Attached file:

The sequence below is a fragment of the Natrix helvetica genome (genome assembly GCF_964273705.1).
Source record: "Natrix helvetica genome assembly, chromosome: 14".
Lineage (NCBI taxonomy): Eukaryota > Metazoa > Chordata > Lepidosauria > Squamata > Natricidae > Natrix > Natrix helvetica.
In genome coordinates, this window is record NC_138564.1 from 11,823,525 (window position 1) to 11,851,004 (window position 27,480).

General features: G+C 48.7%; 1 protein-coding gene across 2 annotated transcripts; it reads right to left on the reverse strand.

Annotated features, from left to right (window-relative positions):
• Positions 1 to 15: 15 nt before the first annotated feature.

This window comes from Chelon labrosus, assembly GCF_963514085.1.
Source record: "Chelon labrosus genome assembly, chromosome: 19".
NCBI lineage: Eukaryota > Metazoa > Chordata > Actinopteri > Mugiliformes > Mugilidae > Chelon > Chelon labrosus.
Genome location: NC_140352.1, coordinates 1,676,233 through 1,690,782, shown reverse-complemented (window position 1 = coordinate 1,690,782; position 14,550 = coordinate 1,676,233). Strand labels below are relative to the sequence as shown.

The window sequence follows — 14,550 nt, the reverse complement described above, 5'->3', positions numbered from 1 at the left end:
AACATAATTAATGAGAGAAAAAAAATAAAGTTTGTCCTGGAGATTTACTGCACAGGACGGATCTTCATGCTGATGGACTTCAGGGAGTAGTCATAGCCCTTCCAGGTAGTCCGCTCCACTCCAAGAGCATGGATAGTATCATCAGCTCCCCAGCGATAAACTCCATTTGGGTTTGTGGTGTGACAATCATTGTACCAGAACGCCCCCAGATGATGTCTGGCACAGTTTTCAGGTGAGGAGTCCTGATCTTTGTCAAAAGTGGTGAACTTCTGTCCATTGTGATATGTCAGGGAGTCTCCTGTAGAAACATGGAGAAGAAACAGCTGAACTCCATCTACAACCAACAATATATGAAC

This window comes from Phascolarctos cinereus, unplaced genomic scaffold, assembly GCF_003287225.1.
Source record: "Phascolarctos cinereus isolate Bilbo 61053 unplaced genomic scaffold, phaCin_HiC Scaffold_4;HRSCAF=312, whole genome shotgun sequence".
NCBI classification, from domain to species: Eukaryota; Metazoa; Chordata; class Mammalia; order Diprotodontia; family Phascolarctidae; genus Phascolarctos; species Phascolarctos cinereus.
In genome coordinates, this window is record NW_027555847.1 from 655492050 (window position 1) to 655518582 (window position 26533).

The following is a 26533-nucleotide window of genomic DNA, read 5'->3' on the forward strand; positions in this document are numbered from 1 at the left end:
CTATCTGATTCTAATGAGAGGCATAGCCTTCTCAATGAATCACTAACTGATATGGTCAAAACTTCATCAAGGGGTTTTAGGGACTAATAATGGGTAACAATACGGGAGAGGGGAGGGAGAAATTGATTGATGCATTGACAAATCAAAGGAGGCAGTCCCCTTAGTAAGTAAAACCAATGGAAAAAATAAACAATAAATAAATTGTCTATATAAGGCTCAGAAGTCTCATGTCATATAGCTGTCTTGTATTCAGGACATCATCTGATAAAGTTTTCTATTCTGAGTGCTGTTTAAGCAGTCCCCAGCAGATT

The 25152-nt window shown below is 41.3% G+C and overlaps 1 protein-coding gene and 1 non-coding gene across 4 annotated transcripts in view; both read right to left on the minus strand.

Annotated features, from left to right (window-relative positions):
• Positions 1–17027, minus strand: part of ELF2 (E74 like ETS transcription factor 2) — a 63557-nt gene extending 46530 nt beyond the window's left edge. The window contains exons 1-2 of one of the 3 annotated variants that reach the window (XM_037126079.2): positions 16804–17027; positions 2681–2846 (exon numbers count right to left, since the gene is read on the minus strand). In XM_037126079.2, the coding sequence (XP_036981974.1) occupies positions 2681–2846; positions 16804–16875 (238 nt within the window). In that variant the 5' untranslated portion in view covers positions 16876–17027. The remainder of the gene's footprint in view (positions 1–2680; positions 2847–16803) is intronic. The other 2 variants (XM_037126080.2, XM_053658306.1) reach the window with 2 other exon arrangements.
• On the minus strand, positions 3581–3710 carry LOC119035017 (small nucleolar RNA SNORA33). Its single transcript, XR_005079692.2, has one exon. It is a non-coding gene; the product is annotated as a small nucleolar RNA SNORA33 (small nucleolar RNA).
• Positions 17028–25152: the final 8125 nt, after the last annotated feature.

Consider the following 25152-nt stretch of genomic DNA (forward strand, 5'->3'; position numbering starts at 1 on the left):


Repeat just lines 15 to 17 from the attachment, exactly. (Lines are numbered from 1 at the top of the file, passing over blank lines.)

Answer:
Source record: "Phascolarctos cinereus isolate Bilbo 61053 unplaced genomic scaffold, phaCin_HiC Scaffold_4;HRSCAF=312, whole genome shotgun sequence".
NCBI classification, from domain to species: Eukaryota; Metazoa; Chordata; class Mammalia; order Diprotodontia; family Phascolarctidae; genus Phascolarctos; species Phascolarctos cinereus.
In genome coordinates, this window is record NW_027555847.1 from 655492050 (window position 1) to 655518582 (window position 26533).